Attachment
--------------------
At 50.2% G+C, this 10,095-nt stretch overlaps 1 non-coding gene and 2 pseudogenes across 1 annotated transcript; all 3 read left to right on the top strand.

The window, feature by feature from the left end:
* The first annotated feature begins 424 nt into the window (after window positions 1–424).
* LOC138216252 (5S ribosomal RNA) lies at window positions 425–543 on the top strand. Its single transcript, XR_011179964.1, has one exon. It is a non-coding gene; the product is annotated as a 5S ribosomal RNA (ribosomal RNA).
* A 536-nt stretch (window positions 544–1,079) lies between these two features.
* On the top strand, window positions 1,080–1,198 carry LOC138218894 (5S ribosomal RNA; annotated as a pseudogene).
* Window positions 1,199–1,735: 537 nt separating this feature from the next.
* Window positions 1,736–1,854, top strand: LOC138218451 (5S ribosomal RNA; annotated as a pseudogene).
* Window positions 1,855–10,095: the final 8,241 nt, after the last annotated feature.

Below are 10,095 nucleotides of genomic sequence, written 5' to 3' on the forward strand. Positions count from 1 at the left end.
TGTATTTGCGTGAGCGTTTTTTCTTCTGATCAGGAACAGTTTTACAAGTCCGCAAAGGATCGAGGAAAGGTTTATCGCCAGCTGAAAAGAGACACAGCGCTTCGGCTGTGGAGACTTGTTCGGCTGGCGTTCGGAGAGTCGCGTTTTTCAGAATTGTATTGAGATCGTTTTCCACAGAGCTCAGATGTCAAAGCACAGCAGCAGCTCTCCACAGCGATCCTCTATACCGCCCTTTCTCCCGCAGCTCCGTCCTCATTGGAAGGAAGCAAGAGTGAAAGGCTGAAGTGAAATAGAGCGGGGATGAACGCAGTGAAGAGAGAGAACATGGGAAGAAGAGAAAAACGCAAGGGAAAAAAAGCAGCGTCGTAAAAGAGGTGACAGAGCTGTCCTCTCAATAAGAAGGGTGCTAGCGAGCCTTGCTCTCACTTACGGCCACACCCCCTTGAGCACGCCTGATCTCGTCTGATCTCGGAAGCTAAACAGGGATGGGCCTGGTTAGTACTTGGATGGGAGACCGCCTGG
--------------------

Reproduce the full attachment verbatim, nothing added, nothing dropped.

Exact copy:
At 50.2% G+C, this 10,095-nt stretch overlaps 1 non-coding gene and 2 pseudogenes across 1 annotated transcript; all 3 read left to right on the top strand.

The window, feature by feature from the left end:
* The first annotated feature begins 424 nt into the window (after window positions 1–424).
* LOC138216252 (5S ribosomal RNA) lies at window positions 425–543 on the top strand. Its single transcript, XR_011179964.1, has one exon. It is a non-coding gene; the product is annotated as a 5S ribosomal RNA (ribosomal RNA).
* A 536-nt stretch (window positions 544–1,079) lies between these two features.
* On the top strand, window positions 1,080–1,198 carry LOC138218894 (5S ribosomal RNA; annotated as a pseudogene).
* Window positions 1,199–1,735: 537 nt separating this feature from the next.
* Window positions 1,736–1,854, top strand: LOC138218451 (5S ribosomal RNA; annotated as a pseudogene).
* Window positions 1,855–10,095: the final 8,241 nt, after the last annotated feature.

Below are 10,095 nucleotides of genomic sequence, written 5' to 3' on the forward strand. Positions count from 1 at the left end.
TGTATTTGCGTGAGCGTTTTTTCTTCTGATCAGGAACAGTTTTACAAGTCCGCAAAGGATCGAGGAAAGGTTTATCGCCAGCTGAAAAGAGACACAGCGCTTCGGCTGTGGAGACTTGTTCGGCTGGCGTTCGGAGAGTCGCGTTTTTCAGAATTGTATTGAGATCGTTTTCCACAGAGCTCAGATGTCAAAGCACAGCAGCAGCTCTCCACAGCGATCCTCTATACCGCCCTTTCTCCCGCAGCTCCGTCCTCATTGGAAGGAAGCAAGAGTGAAAGGCTGAAGTGAAATAGAGCGGGGATGAACGCAGTGAAGAGAGAGAACATGGGAAGAAGAGAAAAACGCAAGGGAAAAAAAGCAGCGTCGTAAAAGAGGTGACAGAGCTGTCCTCTCAATAAGAAGGGTGCTAGCGAGCCTTGCTCTCACTTACGGCCACACCCCCTTGAGCACGCCTGATCTCGTCTGATCTCGGAAGCTAAACAGGGATGGGCCTGGTTAGTACTTGGATGGGAGACCGCCTGG